Diagnosis of heart failure involves a clinical examination for signs and symptoms followed by laboratory and imaging studies. Some of the steps in the diagnosis of heart failure include:
Clinical examination for signs and symptoms including dyspnea or shortness of breath, edema in the ankles or feet or legs, cough, collection of fluids in the abdomen (ascites) and enlarged liver.
Laboratory tests include blood tests such as:
- Routine blood tests to check haemoglobin, full blood count and electrolytes levels, for example
- Renal or kidney function tests including blood urea, blood creatinine and 24-hour urine output
- Liver function tests including blood bilirubin and liver enzymes such as AST (aspartate transaminase) and ALT (alanine transaminase)
- Thyroid function tests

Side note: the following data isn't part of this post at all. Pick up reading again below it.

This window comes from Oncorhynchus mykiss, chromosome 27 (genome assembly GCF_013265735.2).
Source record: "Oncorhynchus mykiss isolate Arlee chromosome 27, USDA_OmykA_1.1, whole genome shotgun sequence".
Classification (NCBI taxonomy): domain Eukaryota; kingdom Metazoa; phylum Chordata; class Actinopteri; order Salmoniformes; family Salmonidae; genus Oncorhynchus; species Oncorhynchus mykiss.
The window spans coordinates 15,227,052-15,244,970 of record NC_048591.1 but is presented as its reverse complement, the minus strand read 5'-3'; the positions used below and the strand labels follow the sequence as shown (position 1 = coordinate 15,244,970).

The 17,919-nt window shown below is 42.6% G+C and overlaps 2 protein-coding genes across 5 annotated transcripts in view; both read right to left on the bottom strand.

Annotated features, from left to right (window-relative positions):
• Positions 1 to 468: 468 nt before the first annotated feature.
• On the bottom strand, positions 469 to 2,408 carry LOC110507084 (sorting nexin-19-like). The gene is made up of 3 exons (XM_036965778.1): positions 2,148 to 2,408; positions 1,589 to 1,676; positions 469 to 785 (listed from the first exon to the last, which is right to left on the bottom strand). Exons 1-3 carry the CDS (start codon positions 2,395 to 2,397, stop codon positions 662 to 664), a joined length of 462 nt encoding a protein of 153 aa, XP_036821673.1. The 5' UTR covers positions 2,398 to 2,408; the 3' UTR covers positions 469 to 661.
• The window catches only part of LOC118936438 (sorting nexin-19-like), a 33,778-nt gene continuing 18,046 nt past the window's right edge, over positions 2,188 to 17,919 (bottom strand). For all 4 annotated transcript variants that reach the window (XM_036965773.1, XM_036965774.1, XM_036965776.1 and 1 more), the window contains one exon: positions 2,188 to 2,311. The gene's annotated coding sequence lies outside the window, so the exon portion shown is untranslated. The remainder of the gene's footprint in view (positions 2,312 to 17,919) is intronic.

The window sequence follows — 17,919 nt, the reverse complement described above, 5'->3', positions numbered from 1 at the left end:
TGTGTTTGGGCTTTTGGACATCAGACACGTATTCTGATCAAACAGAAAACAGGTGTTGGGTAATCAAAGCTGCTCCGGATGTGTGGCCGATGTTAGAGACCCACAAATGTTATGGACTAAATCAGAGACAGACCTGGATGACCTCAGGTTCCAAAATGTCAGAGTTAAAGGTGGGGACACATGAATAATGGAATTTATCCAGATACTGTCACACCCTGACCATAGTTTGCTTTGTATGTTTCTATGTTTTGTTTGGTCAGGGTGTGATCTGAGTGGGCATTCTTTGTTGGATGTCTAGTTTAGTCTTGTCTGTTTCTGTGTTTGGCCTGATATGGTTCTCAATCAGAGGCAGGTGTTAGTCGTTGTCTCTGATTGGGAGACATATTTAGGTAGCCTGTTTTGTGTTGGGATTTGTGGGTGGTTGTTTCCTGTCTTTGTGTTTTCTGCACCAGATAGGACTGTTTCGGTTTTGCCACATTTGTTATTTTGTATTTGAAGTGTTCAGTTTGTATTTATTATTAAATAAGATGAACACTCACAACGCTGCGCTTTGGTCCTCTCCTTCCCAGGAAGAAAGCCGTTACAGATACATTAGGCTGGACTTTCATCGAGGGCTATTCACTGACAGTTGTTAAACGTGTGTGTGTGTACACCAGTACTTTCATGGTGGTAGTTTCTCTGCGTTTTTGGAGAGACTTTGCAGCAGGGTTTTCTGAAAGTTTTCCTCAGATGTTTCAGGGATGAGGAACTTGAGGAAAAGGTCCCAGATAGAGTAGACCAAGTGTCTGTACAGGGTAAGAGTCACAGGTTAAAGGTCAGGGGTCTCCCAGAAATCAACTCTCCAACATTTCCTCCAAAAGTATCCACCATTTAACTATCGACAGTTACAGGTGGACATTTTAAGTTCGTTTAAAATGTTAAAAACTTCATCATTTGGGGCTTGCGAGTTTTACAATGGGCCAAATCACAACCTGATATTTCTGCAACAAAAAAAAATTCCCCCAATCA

- C-reactive protein to detect infection
- Blood cholesterol and lipid profile
- Blood sugar to check for diabetes or its control
- A raised B-type natriuretic peptide (BNP) is a specific test for heart failure
- Markers for heart attack such as cardiac troponin T may be checked
Electrocardiography may be performed to check for ischemic heart disease, myocardial infarction, arrhythmias or heart rhythm abnormalities.
Imaging studies include tests such as:
- Echocardiography - This helps confirm a diagnosis of heart failure. In this test, a device is used to look at the amount of blood entering the heart during diastole and the amount leaving the heart during systole. The device can detect valve and blood flow alterations. Stroke volume (SV), end diastolic volume (EDV), systolic volume and the SV in proportion to the EDV (also called ejection fraction, EF) is determined. A normal EF is between 50% and 70% but in heart failure, this is reduced.
- Trans-oesophageal echocardiography - This is a form of echocardiography which involves an ultrasound probe being placed in the food pipe or the esophagus where it can detect heart abnormalities.
- Chest X-rays are used to detect enlargement of the heart.
- Angiography - This is used to determine the presence of coronary heart disease.